Six Items and anything else needed
    Application Received
    Six Items ONLY – cannot refuse to issue based on "Additional Info Needed"
    Consumer Name
    Consumer Address
    Consumer Social
    Property Address
    Property Value
    Mortgage Amount
    Intent to Proceed

    Intent to Proceed
    No Change
    3 Days/3 Days
    3 Days/3 Days and 7 Days
    3 Days/3 Days and 7 Days
    7 Business days before consummation is the TIL Requirement
    Changed Circumstance within 3 Days

    Changed Circumstance within 3 Days
    Cannot be based on information provided earlier, Revised Estimate within 3 business days
    Lock in – Changed Circumstance
    Reissue New TIL on lock date
    Reissue LE within 24 hours of Lock-in
    Financing Agreement signed FIRST, then revised Loan Estimate

    Closing Disclosure
    4 Business Days prior or mail 7 calendar days
    HUD 1 prepared by Settlement Agent/Lender Review

    Closing Disclosure prepared by Lender
    7 days prior
    Tolerance 0/10/100
    1/8th or ¼ or
    0/10/100 Costs and 1/8th or ¼ APR
    No Change here, but if one or the other change, must issue. You must disclose at least 1 service provider
    Initial Disclosure Provided by Broker and Lender
    Creditor including Broker OR Lender
    Creditor ONLY
    Broker can issue, but becomes creditor, impossible in some states
    Pre-Qual -Non-GFE Cost Estimate

    “New Language”
    “Your actual rate, payment, and costs could be higher. Get an official Loan Estimate before choosing a loan.”
    30/60 days to correct

    30/60 days to cure
    30 days to issue corrected closing disclosure
    60 days to refund funds and corrected disclosure to cure

    Document Preparation

    Much of the concern and perception of upheaval comes from the complete reinvention of two of the forms we see most often; the GFE and TIL. We have less to worry about in regards to completing the new loan estimate and closing disclosure because the burden of integrating these falls on our Loan Origination Systems (LOS) and Doc Prep vendors. 

    Ellie Mae is one vendor who has proactively addressed the Integrated Disclosures and has already completed its input screen and benchmark re-builds.  Examining their courses with respect to the updates, you can see only a few fields got added to account for the changes and record-keeping purposes. 

    Integrating your Systems into Procedure

    If your LOS or Doc Prep vendor has not provided you a roadmap for these elements, note that the compliance deadline nears.  You should allow yourself 60 days to update your procedures and alert your staff to several new definitions, as well as conducting some dry runs to ensure you can execute on August 1, 2015.  Working backwards, this means that your LOS and Doc Prep vendors should have information to you at least 60 days in advance of this. That means your vendors should have your products updated by April 1, 2015.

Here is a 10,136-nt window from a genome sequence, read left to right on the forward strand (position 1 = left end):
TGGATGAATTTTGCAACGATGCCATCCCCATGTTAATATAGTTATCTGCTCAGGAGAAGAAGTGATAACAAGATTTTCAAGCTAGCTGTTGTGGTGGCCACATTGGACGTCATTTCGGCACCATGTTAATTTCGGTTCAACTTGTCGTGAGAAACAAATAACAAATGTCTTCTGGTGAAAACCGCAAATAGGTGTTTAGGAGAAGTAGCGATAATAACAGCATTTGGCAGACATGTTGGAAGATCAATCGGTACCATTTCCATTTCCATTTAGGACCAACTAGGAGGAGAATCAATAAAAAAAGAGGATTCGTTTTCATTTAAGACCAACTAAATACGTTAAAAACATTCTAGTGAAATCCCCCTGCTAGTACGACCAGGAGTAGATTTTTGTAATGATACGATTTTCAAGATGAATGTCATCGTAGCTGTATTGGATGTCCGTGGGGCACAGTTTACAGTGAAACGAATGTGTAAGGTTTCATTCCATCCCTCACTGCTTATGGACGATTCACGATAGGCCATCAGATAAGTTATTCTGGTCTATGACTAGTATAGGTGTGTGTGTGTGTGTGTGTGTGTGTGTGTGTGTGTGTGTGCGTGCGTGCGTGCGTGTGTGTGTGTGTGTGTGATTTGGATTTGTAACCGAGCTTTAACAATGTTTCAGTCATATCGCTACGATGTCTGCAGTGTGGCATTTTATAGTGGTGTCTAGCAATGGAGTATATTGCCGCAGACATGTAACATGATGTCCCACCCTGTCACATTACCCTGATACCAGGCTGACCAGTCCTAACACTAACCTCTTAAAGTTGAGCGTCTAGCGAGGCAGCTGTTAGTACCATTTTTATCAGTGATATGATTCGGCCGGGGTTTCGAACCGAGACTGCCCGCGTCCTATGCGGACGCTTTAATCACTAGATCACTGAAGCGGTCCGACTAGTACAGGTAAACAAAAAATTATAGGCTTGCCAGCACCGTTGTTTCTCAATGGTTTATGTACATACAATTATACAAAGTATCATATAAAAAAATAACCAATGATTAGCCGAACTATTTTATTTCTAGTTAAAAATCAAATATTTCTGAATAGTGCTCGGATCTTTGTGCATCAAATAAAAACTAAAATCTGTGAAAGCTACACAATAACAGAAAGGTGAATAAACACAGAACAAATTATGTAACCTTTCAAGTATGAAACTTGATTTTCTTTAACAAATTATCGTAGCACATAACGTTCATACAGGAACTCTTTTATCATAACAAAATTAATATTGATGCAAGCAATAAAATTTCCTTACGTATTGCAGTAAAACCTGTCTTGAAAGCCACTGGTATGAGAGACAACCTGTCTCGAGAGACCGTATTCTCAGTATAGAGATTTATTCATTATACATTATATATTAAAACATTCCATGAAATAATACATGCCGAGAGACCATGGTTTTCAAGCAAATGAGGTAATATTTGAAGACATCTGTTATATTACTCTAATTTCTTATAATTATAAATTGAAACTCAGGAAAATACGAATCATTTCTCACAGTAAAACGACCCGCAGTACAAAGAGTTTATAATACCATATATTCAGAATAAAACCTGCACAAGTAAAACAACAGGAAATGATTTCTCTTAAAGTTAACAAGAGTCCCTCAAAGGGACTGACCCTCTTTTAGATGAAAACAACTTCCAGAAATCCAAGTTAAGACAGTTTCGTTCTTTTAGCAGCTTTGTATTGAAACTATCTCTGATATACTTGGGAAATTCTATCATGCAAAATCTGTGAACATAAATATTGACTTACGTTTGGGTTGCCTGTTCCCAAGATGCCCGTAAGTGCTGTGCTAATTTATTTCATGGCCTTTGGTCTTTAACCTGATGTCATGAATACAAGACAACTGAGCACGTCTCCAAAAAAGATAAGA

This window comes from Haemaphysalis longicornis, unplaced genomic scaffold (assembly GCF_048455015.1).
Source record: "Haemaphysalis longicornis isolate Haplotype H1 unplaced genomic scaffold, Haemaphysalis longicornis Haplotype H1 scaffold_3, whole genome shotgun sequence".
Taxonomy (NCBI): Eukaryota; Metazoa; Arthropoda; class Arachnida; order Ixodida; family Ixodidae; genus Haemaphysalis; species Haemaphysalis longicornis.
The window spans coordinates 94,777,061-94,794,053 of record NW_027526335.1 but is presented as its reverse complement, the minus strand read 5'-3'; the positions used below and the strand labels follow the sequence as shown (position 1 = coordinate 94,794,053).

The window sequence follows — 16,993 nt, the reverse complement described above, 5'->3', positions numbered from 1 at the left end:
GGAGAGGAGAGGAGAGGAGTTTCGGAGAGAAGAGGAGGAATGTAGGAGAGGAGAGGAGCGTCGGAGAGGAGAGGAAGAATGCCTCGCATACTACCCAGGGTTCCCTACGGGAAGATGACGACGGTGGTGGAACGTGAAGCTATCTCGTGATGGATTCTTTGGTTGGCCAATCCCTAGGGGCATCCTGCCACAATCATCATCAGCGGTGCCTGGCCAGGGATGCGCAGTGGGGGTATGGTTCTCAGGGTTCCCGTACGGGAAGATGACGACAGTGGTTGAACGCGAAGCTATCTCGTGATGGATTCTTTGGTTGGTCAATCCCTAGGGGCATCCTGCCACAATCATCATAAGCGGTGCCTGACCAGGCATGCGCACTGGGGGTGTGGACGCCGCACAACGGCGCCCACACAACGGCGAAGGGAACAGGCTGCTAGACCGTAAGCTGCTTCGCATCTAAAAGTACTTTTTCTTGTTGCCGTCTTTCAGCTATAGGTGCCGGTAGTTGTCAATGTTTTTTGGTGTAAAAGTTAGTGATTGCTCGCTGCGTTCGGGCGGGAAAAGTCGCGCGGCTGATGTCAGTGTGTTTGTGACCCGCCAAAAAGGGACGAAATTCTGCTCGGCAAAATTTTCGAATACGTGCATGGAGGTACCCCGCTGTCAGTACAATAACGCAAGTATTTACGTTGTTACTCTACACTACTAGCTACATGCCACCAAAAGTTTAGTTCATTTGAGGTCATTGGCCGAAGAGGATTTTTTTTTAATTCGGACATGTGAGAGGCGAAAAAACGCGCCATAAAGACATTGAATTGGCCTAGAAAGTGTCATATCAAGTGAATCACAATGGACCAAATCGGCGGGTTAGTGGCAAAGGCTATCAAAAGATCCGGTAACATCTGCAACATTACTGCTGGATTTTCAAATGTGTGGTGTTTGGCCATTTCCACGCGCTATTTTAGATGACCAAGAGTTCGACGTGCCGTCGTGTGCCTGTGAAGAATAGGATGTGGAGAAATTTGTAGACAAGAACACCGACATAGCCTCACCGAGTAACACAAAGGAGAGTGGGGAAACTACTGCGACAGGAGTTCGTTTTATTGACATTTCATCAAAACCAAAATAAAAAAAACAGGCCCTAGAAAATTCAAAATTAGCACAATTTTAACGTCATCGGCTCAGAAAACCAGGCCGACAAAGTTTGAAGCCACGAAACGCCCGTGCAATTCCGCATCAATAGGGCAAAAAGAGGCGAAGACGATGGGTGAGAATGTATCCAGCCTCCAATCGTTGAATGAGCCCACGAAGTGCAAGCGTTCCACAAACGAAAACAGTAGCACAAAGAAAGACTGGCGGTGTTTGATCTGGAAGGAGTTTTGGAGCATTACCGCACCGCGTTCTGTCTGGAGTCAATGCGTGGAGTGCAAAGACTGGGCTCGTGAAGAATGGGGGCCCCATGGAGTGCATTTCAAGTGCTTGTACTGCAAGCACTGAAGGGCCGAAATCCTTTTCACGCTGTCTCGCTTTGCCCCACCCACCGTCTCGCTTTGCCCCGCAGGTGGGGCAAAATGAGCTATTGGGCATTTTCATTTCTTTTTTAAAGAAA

Sample Procedures - Click here to Download Sample Policy & Procedure

    Adopting this new regulatory scheme, unless your business focuses on reverse or home equity lending, means that the old TIL disclosure procedures take a distant back seat.  To amend your existing procedures, you will overwrite your GFE application process.  

    Lenders will have to establish a proactive closing disclosure review process as a result of the need to deliver it 7 days prior to closing.  Operationally this simply means that the HUD-1 Review Process which normally happened in conjunction with the closing/funding process is 

    If you do not have a 2010 GFE estimate procedure, or a HUD-1 review procedure, you need to address this matter separately, but the updates to Policies and Procedures can be be quickly amended by ensuring the following:

    Loan Estimate Process

      1. Cost Estimate process (must state NOT a Loan Estimate - and look different)
      2. Deliver Loan Estimate and Settlement Providers within 3 days
        1. Property/transaction NOT mobile, Reverse, HELOC
        2. Customer provides 6 items
        3. Application received
      3. Intent to Proceed
        1. Customer acknowledges intent to proceed
        2. 10 Days pass - Loan Estimate expires
      4. Change of Circumstance
        1. Application Date > 8/1/2015? 
        2. Deliver Revised Loan Estimate within 3 days
      5. Lock-in 
        1. Application Date > 8/1/2015?
        2. If AT Application, Loan Estimate within 3 days
        3. If AFTER Application Deliver Revised Loan Estimate WITH Lock-in/Financing Agreement
      6. Closing Preparation 
        1. Application Date > 8/1/2015?
        2. 7 Days since Initial Estimate
        3. 4 Days since revised estimate received by customer
        4. 7 Days Prior Closing Cost Disclosure Review and Deliver to Borrower and Settlement Agent
        5. 24 hours prior deliver Final Closing Cost Disclosure
      7. Closing Audit 
        1. Application Date > 8/1/2015?
        2. Completed within 30 days
        3. Funds refunded (if necessary) with revised cost disclosure within 60 days
      8. Retention
        1. Application Date > 8/1/2015?
        2. Retain ALL documents for 5 years from date of consummation

    If you do not have a procedure for GFE or Closing Docs Review to edit, we can provide this as part of our Lender or Correspondent Packages - or contact us for a stand-alone process document which we will issue in February.  

    Additional Resources

    Buckley & Sandler TRID Resource Center (Legal Perspective)
    ProClose 10 Things (Doc Prep Vendor's Perspective)
    Housing Wire Readiness Assessment
    Dodd-Frank Update - Howard Lax Article